If there’s one positive of the credit crunch, it’s that the volume of criticism aimed at the industry has dropped off measurably in the United States. It’s hard to blast firms when they’re no longer buying and selling companies at such an extravagant pace.
In Europe, by contrast, the public remains in a state of agitation against buyout shops—the argument from critics is that firms, which by their nature are secretive and therefore potentially nefarious, profit enormously from buying and selling portfolio companies while rank-and-file workers at those same companies get nothing in the bargain. The argument, so far, has gained much more traction in Europe than in the States, and the outcry has spread from labor unions to elected officials. In fact, the criticism is getting so voluble that leaders of the European private equity industry are trying to make a show of how they can police themselves in an effort to head off potentially damaging legislation.
The European Parliament, the legislative branch of the European Union, is set to take up two bills this summer dealing with greater regulation of private equity firms and hedge funds. The bills could limit leverage levels on deals and require greater transparency from firms.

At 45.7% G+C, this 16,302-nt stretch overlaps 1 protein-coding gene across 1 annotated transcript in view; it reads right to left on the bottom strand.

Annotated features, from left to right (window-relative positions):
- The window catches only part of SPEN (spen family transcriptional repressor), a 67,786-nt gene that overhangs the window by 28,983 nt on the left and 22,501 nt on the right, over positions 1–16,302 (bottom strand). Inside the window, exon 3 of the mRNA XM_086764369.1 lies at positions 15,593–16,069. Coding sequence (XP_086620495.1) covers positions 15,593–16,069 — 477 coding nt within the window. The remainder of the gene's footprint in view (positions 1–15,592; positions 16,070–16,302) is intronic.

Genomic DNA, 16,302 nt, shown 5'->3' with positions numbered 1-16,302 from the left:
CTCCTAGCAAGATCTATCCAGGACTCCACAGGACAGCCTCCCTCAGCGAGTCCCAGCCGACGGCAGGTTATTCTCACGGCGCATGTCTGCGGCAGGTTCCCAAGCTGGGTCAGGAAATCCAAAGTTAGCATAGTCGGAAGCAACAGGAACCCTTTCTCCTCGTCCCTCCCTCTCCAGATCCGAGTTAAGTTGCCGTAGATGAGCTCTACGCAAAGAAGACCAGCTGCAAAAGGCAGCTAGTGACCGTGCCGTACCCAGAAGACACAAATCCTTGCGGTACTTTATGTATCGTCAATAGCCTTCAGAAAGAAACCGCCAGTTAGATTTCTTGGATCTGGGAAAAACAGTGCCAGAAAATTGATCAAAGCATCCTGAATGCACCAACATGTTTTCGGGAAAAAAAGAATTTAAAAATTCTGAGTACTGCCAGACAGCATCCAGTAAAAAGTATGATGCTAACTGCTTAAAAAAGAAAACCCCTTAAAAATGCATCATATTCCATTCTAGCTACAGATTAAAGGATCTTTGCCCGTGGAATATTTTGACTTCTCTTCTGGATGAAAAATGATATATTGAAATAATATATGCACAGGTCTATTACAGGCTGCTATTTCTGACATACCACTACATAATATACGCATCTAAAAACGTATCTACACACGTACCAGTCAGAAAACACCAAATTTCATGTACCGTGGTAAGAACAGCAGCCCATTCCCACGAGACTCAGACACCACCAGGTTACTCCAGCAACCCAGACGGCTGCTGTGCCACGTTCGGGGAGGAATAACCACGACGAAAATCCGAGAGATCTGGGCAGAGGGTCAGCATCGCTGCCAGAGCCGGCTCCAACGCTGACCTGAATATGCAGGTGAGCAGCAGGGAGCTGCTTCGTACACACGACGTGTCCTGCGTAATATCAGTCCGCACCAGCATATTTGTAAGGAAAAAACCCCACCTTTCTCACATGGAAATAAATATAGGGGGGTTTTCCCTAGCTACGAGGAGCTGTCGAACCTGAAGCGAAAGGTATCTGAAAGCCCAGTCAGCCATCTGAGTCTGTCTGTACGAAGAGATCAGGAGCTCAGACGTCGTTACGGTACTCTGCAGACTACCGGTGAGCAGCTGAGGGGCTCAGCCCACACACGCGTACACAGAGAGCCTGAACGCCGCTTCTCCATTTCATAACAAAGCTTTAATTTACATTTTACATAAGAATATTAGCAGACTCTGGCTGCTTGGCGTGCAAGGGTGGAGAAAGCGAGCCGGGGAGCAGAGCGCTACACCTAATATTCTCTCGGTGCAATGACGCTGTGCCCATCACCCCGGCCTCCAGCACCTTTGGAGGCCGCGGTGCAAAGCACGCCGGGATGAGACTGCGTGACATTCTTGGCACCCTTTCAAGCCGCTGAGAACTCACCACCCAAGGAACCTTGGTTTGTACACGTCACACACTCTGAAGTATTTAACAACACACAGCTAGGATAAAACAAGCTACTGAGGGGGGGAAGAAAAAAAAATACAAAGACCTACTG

Earlier this month, Dominique Senequier, the chief executive of Axa Private Equity, one of Europe’s biggest private equity firms, called on her colleagues to map out a voluntary code of conduct, according to the Financial Times. While the details of her plan remain vague for now, the code would lay out how buyout professionals, portfolio company managers and company employees divvy up profits made on company sales.
Senequier issued this call following what the FT describes as “public uproar” over some enormously profitable deals. One of the deals, a €2 billion ($3.2 billion) exit of a French power company by Barclays Private Equity, deposited €700 million into the pockets of eight of the power company’s managers. A principal at Barclays Private Equity has since promised to pay two months’ salary as a bonus to the power company’s 5,000-person staff.
“Public opinion is demanding more transparency and ethics on management packages, so we need to be ready for this,” Senequier told the FT earlier this month.
Last month, Jonathan Russell, who leads the buyout team of London firm 3i and is the new chairman of the European Private Equity and Venture Capital Association, added to the growing chorus. He said the industry has reached a “critical point” in Europe in terms of its public perception. Russell said the industry needs to police itself or invite supervision from the E.U. He told the FT that there has been “a fundamental shift of focus by the European legislative base on private equity that has taken place over the past year and is still gaining momentum.”